Powered by two old Victor 884 speed controllers, this robot just needs a few nights of TLC and some spare parts to be ready to get upgraded to remote control. Once this benchmark is achieved, we will move on towards autonomous navigation, adding shaft encoders and sonar sensors on the bumpers and maybe sharp IR or cameras and/or a Microsoft Kinnect. Future plans may also include GPS modules and 802.11 wireless, and if we can build/find/’acquire’ one, to experiment with LIDAR.

MakerbarBarians Bilal and Travis and Jordan and myself  were on hand to meet Pat and Mike from NJIT Robotics who were eager to get things going. Once we got the bot inside the workshop (a feat itself at it’s size), we set about attaching the drive chains, building motor brackets, hooking the motor up to bench power, and other odds and ends. Once we put power to those old Victors and heard the fans buzz to life, we knew it was going to be possible to get some chains turning. In the most promising stage, we were able to turn on one of the motors with the speed controller for a few seconds before the sheer peak current tripped the ATX’s internal breaker.

Problems left to be solved are abundant, including battery power and charging of those batteries, power train wiring, finalizing the motor mounting hardware, and other tasks. Apart from this, we also will need to figure out where to attach encoders, sonar bumpers, and other sensors (including the radio transceiver). But these and other challenges are only the beginnings, and we hope to make the robotics club regular guests. Most likely their visits will take place on Wednesdays, but stay glued to Meetup to see information about any future robot hack nights, which I will be posting up soon.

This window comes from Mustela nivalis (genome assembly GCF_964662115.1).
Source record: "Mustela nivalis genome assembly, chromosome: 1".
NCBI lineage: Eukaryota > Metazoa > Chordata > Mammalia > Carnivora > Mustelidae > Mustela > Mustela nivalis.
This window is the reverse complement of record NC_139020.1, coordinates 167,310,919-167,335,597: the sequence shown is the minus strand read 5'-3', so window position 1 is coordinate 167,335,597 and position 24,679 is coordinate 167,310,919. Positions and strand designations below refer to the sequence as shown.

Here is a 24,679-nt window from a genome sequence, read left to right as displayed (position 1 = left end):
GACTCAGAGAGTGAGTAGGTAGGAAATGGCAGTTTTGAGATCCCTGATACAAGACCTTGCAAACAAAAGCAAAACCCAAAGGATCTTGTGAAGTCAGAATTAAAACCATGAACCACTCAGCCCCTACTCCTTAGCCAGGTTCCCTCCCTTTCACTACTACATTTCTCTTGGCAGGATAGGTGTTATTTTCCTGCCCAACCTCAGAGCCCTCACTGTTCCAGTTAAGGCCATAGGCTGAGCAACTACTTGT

If you are interested, email me and I will make sure to include you on all the robot action and updates.

Peace, love, and nerf-gun-wielding robots,


Raspberry Python Call Mom Button – Sunday April 28th


I finally got time to hack together the prototype for the class project for my class this weekend. We’re going to be using the RaspberryPi to connect to Plivo and make phone calls, nominally to our Mom’s. I thought one button was boring so our call Mom Button class will actually have 4 buttons suggested as:

* Call Mom
* Call Dad
* Text Mom “I love you”
* Mother’s day special

For more details or to sign up see Meetup.

STEM Education – Minecraft Classes hosted by MakerBar

Minecraft Poster Mar 2013

Our Gaming Technology class uses Minecraft to teach basic networking, Java, and interpersonal skills… we’re hosting these in 2 locations- MakerBar and the Hopes Computer Lab @ Jacob Rue school in Hoboken.

Come join us as we attach Raspberry Pi to Minecraft in the coming months.

Tell your Minecraft-loving friends !



Minecraft Class March 2013Ou

Raspberry Pi Inventor to Visit Hoboken MakerBar


Eben Upton, visionary engineer behind million-selling mini-computer, to visit Hoboken on international tour

Eben Upton, founder and Trustee of the Raspberry Pi Foundation, will visit the Hoboken MakerBar Tuesday, February 26th at 7pm to talk about his experiences designing the Raspberry Pi, the $35 miniature computer designed to introduce children and adults to programming that has recently sold its millionth unit.

The MakerBar is proud to host Eben on his tour of the East Coast’s Makerspaces and Hackerspaces. The visionary inventor will meet over 30 Raspberry Pi users from the East Coast technology community to talk shop, see the latest projects, and tell the story of how his unorthodox idea became a multimillion-dollar nonprofit phenomenon.

The event will be held at the MakerBar, Hoboken’s community workshop, at 7:00pm on Tuesday, February 26th. Participants will get to tour the MakerBar’s collaborative work space, hear a brief talk with Upton about the Raspberry Pi Foundation and his six year journey, and participate in Lighting Talks about their own high-tech projects.